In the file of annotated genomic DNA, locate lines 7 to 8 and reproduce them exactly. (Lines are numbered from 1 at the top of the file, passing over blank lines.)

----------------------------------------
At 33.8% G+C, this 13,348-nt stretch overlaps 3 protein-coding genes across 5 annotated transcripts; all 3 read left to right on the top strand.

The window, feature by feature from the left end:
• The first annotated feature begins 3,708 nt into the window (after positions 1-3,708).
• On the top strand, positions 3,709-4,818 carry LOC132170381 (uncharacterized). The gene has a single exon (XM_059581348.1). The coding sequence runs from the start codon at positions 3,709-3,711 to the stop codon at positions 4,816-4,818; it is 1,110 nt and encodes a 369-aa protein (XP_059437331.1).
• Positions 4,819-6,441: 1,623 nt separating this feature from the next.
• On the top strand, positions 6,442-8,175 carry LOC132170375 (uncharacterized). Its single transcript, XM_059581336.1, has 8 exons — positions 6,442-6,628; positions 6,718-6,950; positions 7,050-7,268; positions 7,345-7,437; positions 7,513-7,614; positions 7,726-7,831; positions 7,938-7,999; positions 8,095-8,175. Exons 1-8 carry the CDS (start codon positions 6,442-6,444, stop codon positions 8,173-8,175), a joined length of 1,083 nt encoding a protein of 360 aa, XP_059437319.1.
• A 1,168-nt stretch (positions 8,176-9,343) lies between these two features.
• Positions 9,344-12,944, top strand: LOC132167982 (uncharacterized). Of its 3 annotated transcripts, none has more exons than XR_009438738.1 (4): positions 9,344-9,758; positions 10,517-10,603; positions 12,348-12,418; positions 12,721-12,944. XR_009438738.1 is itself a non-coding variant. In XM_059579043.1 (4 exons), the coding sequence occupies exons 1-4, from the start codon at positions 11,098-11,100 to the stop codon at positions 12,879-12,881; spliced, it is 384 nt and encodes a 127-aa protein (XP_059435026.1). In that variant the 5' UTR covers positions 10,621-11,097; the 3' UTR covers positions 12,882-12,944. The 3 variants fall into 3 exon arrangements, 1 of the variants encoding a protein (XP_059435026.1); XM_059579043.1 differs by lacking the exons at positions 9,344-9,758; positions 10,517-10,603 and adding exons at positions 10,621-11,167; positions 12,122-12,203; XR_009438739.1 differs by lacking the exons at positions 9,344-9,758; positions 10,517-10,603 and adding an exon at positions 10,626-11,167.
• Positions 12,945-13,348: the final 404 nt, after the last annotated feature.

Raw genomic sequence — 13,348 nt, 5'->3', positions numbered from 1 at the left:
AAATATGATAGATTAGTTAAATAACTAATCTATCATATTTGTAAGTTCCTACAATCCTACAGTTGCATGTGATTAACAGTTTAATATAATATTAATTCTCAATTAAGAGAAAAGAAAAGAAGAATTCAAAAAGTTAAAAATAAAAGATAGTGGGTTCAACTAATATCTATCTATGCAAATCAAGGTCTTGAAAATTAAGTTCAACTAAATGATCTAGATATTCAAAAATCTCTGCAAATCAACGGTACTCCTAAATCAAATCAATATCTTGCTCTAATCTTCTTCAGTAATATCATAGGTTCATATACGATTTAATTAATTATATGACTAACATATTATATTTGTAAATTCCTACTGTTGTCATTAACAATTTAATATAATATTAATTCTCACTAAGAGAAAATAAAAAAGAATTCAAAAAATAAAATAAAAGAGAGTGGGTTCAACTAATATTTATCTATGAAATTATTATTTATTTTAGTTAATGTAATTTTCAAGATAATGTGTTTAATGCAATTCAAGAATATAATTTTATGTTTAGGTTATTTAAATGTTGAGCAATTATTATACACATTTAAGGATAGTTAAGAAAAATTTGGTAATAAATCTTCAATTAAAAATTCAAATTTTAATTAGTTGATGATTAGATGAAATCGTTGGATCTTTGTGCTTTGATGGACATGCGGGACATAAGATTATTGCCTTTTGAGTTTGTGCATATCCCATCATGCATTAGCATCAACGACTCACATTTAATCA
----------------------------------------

• A 1,168-nt stretch (positions 8,176-9,343) lies between these two features.
• Positions 9,344-12,944, top strand: LOC132167982 (uncharacterized). Of its 3 annotated transcripts, none has more exons than XR_009438738.1 (4): positions 9,344-9,758; positions 10,517-10,603; positions 12,348-12,418; positions 12,721-12,944. XR_009438738.1 is itself a non-coding variant. In XM_059579043.1 (4 exons), the coding sequence occupies exons 1-4, from the start codon at positions 11,098-11,100 to the stop codon at positions 12,879-12,881; spliced, it is 384 nt and encodes a 127-aa protein (XP_059435026.1). In that variant the 5' UTR covers positions 10,621-11,097; the 3' UTR covers positions 12,882-12,944. The 3 variants fall into 3 exon arrangements, 1 of the variants encoding a protein (XP_059435026.1); XM_059579043.1 differs by lacking the exons at positions 9,344-9,758; positions 10,517-10,603 and adding exons at positions 10,621-11,167; positions 12,122-12,203; XR_009438739.1 differs by lacking the exons at positions 9,344-9,758; positions 10,517-10,603 and adding an exon at positions 10,626-11,167.